Back Up Your Computer to Save Time and Money
Saturday, 25th October 2008 (by J.D.)
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Here’s a public service message: Back up your computer regularly. This has more to do with your pocketbook than you might think.
Not only was I sick this week, but the hard drive on my laptop crashed. It’s gone. The Apple Geniuses (that’s what they call themselves!) cannot salvage it. I was able to pull the single most important document (the GRS spreadsheet) and a few posts-in-progress, but I lost a hell of a lot, including:
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It never ceases to amaze me how pros get caught short.
And, as I have learned the hard way, back in my FBC days, you have to test the restoration.
My story was entertaining. Since it was a test! If it’d had been “for real”, the outcome might have been different. I was challenged to justify at the highest levels why the organization had to run a very expensive Thanksgiving Day test of our recovery capability. IT was a huge multimillion dollar effort. I was insistent. (That was in my younger days when I was full of “principle”.) We were under regulatory scrutiny and my plan was pulling them out of the mess that they were in. (Those were the days when folks listened to my advice as opposed to seeing my gray hair!) I refused to sign off and certify to the regulatory authority that we were in compliance with the agreement to “be recoverable”. The entire chain of command was saying it was a lock sure process. But, I insisted on a test. (In injineering skool, we waz taught about Mister Murphy and his law!) My Boss and his Boss gave me weak support, but under pressure had to admit that based on their reviews they saw no reason why a test was absolutely necessary. So, I was called up on the carpet. (It was a very lovely RED carpet.) To explain. (Get my arm twisted.) It was a subcommittee of the BoD. (I learned later that it was the Audit subcommittee.) My defense was simple: “The regulators will hold me and the Board of Directors personally liable if we cause a market meltdown by being unable to recover. Since I’m too young to be unemployed, I need a test to sign off. I’d suggest that you have more to lose financially that I do, so you might want a test too.” That simple logic carried the day.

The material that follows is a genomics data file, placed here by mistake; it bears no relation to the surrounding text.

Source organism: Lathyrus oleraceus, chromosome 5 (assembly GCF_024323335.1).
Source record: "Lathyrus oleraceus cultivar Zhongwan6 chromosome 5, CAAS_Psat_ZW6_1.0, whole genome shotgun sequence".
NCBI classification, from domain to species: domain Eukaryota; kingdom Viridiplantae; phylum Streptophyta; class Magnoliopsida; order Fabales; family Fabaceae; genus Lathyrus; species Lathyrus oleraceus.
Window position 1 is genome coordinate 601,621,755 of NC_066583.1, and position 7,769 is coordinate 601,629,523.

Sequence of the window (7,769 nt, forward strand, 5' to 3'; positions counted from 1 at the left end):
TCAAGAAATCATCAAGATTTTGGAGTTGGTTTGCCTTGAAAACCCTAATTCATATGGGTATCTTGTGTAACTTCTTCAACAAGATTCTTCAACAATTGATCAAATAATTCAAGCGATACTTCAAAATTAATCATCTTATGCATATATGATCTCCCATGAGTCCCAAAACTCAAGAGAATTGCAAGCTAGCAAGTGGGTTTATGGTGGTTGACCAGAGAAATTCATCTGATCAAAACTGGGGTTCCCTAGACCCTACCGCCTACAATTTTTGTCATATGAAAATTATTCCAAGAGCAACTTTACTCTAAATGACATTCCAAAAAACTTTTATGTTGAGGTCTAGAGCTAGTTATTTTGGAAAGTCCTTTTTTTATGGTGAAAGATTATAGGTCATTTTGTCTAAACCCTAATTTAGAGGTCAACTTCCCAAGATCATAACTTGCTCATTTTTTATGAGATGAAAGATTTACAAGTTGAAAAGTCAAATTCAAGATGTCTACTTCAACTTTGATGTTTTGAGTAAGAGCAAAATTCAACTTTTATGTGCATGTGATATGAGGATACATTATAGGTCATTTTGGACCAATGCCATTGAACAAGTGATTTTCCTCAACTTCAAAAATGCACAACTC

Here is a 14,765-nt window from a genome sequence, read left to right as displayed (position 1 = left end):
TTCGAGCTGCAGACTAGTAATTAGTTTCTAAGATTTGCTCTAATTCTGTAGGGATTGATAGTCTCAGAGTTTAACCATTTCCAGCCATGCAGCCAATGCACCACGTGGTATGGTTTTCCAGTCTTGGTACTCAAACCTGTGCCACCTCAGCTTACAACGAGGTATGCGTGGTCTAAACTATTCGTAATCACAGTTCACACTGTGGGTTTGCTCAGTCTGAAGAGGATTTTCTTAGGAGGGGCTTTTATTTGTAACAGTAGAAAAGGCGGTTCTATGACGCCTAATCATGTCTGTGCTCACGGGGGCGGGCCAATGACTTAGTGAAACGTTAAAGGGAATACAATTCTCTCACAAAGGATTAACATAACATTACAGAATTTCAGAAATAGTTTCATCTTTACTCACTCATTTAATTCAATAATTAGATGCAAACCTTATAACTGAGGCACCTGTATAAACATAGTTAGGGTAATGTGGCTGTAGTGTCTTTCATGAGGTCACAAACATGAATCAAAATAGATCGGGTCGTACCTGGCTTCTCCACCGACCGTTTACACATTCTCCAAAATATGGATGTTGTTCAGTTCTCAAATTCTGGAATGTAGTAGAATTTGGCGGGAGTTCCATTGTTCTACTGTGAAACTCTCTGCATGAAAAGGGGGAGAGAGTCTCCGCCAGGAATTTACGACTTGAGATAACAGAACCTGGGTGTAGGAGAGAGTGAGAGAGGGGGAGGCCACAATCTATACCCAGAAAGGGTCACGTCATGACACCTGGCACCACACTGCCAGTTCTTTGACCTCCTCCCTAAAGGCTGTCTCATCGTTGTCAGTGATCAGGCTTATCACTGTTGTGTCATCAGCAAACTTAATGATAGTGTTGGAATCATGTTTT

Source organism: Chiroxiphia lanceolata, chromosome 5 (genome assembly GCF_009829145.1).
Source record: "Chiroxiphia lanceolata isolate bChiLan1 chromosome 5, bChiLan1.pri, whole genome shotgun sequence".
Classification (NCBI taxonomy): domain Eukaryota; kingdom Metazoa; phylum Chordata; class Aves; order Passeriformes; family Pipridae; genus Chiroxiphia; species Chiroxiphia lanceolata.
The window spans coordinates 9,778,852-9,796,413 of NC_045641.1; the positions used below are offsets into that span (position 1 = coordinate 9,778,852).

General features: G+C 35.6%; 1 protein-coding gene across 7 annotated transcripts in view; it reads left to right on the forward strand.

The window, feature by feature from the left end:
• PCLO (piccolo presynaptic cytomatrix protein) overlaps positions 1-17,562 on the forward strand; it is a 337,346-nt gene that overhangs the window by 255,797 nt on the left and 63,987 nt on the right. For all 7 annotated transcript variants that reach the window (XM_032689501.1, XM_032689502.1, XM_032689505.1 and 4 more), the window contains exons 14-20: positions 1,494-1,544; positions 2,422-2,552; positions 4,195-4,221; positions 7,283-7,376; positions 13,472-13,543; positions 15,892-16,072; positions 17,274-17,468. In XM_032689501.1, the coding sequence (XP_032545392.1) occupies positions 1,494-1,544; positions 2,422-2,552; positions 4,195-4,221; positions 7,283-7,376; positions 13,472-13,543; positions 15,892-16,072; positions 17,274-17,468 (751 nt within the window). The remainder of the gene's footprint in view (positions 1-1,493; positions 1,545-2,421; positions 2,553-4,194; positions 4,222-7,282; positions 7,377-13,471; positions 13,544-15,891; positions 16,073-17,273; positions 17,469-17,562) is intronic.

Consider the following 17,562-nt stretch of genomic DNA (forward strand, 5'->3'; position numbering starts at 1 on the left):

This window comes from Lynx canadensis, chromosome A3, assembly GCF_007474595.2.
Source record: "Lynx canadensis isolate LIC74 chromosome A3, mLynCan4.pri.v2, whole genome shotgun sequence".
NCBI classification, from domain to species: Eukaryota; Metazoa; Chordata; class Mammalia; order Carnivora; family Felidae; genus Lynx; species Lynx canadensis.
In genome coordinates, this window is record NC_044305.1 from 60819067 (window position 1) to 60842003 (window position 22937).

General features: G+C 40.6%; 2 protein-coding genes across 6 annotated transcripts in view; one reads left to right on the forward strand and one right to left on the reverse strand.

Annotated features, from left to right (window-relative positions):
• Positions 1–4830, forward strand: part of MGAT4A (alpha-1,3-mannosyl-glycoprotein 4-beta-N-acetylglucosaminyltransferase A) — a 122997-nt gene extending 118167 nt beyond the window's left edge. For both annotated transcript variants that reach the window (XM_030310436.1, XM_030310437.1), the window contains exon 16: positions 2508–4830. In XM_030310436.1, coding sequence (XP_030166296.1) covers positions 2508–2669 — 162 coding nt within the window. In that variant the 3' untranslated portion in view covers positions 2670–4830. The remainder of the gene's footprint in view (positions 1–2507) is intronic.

The Head of the Largest Business unit, (a trading desk), was to go run the test. I was there as an observer. (Soon to be unemployed, if the grazillion dollars was wasted.) The Head Poobaah was one of the one’s who confidently predicted success and was upset that “his bonus was going to be reduced because of the expense of this test”. Rules of engagement were that WTC (where the data center was) is gone. A core cadre of people are in Sunguard Philly with all the back up stuff stored there and were to recover the business from that point. (It really was the simplest of the seven disaster scenarios.)
(Can you see where this is going?)
Bottom line: Test failed. AND, among the reasons for the failure, in addition to the usual media and process failures, was that the Poobaah’s trading desk had essential data store on their PCs on the trading desks that was NEVER baked up.
That incident taught me to have lots of “belts and suspenders”.
From time to time the Universe has reminded me of that lesson. Hopefully, you can learn it without the painful experience.
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